Walmart - I'm not a big fan of Walmart and I visit very seldom.  We have two Walmarts in this area but only one has a fabric section.  They have a good selection of various stabilizers and muslin and a fair amount of prints.  The quality isn't as good as quilt stores, but the price is great.  They often have a sale area with fabrics for $1.50 and $2.50 a yard.  And, they're always open so if I have need of something basic on a's off to Walmart I go.

Friday, October 26, 2012

Scrap Quilt Top

I've finally finished the top of my "scrap quilt".  This is the quilt I got distracted by while I was organizing my scraps.  I'm not going to quilt it for awhile so I thought I would post the top.  It's made entirely of scraps or leftovers from other quilts.  Some of the border and black sashing was fabric cut for a border on another quilt until I changed my I often do!
This quilt top was started before I had my revelation about color value.  There are a few pieces that I should have not used.  I think the biggest offender is the light colored print near the top right of the red block.  And that brings me to one of the big lessons that I'm taking away from this project: not all scraps can be used successfully in a scrap quilt!  Again, perhaps it's obvious, but I had to learn it.  The light colored areas are a combination of greys and white fabrics from recent projects.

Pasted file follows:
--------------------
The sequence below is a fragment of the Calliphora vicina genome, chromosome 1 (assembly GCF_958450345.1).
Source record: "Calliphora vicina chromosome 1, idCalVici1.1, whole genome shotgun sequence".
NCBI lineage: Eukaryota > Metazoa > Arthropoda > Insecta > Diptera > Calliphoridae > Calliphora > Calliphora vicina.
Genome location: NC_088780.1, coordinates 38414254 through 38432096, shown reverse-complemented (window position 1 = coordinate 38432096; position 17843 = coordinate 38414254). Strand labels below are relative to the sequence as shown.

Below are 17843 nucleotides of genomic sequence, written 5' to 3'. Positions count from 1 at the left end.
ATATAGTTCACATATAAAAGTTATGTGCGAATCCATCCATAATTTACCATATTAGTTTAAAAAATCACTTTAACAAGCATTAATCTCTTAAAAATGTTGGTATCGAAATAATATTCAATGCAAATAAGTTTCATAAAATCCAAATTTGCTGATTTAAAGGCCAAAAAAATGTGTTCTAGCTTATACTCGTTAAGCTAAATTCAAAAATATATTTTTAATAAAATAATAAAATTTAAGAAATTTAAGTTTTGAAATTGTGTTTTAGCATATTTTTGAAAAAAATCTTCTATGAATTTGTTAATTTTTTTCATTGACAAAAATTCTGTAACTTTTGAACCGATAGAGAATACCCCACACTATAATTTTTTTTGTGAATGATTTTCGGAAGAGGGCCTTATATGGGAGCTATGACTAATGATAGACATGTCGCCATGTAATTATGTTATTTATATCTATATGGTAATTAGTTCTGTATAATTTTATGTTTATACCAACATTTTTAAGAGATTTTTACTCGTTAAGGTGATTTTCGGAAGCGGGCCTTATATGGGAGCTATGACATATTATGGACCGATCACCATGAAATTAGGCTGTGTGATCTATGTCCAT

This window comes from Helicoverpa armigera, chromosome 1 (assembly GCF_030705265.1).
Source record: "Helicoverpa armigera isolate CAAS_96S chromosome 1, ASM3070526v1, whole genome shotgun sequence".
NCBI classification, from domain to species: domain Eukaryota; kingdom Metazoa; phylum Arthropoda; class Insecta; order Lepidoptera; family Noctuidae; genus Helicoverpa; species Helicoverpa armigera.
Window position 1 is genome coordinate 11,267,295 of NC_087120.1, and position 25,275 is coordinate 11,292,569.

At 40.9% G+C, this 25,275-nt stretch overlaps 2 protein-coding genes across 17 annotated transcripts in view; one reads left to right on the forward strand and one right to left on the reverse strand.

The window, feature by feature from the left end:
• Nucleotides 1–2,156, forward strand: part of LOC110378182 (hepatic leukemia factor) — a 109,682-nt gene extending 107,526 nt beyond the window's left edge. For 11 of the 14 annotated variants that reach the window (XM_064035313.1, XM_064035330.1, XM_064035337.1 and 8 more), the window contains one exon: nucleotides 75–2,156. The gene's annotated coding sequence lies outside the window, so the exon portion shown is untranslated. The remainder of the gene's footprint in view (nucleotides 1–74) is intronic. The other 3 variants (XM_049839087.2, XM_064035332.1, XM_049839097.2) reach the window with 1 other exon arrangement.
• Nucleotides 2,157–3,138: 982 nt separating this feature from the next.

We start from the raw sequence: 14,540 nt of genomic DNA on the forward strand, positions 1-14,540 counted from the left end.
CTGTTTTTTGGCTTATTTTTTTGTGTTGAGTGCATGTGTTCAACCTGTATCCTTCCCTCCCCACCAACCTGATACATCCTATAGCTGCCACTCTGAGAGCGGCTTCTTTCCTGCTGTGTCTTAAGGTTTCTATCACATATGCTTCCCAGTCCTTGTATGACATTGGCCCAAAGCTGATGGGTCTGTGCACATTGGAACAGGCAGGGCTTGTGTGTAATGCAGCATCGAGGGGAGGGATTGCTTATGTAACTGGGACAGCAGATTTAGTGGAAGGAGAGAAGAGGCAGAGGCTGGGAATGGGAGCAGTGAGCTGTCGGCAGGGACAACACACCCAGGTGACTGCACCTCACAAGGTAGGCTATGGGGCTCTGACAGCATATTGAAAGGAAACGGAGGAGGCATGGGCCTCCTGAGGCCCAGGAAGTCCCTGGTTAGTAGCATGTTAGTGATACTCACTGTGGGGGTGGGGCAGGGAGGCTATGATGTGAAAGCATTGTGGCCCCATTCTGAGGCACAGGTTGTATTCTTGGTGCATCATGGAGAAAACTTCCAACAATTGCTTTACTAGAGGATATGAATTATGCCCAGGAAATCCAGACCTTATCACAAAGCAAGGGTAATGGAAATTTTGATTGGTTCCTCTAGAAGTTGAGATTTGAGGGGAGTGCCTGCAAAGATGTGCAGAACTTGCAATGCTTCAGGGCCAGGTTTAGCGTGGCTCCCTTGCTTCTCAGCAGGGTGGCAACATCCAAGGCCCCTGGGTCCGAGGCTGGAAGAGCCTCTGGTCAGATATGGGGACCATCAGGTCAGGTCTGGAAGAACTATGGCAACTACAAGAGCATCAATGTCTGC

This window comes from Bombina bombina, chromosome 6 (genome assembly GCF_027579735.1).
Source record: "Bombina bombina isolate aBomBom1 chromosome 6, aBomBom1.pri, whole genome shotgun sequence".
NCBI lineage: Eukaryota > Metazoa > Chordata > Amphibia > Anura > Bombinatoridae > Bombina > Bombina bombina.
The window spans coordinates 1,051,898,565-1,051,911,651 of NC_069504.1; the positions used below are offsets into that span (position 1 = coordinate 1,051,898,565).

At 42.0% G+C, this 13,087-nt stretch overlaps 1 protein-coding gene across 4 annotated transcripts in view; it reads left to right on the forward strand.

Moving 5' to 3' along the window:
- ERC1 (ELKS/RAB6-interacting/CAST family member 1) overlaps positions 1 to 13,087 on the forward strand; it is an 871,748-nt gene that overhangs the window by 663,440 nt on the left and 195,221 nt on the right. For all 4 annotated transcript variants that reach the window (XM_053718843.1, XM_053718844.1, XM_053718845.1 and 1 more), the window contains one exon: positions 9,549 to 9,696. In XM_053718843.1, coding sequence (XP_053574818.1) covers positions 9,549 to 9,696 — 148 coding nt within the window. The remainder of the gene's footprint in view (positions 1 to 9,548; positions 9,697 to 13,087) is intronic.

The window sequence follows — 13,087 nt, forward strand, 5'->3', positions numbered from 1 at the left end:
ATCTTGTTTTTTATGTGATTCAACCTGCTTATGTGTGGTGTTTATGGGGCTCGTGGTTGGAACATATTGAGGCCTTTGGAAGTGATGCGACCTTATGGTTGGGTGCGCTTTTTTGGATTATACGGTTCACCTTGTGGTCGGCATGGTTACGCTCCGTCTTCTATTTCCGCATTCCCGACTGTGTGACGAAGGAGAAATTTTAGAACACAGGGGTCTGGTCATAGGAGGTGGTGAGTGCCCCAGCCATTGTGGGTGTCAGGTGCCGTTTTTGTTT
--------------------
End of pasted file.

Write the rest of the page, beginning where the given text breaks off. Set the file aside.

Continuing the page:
I wanted this to be made entirely from fabric that I had on hand, but I also wanted to start using soft backings like flannel and fleece for a warm cozy feel.  While shopping recently I found an excellent buy on some wide white fleece, so that will become the back.  I'm thinking about using a rainbow thread to quilt it with a free motion pattern.  Since I only feel confident about two patterns that I know it will either be stippled or looped.

So I still have some fabric to cut up but little by little I'm getting there.  I do some until I'm tired of it and then move on to something else.  I'm not sure how I'll use the scraps, but they're easier to store and should be more useful cut up into predetermined shapes.

Tuesday, October 23, 2012

Book #6: The Best of Me

Well, with the reading of this book I've reached by goal of reading six books in 2012.  I finished The Best of Me by Nicholas Sparks about a week ago but our beautiful autumn weather has made for busy days.  This was the perfect beach book and I did indeed start it while on vacation.  The plot involves a couple who dated in high school but life took them in separate directions after that.  They reunite years later with the usual life complications that the years tend to bring.  The beginning of the book was a bit slow with the final 100 pages being the most engaging.

So, with my 2012 goal complete, I hope to continue reading.  In fact I have the next two books already picked out.  I'm thinking of setting the same goal for next year and continuing to keep track here just as added motivation.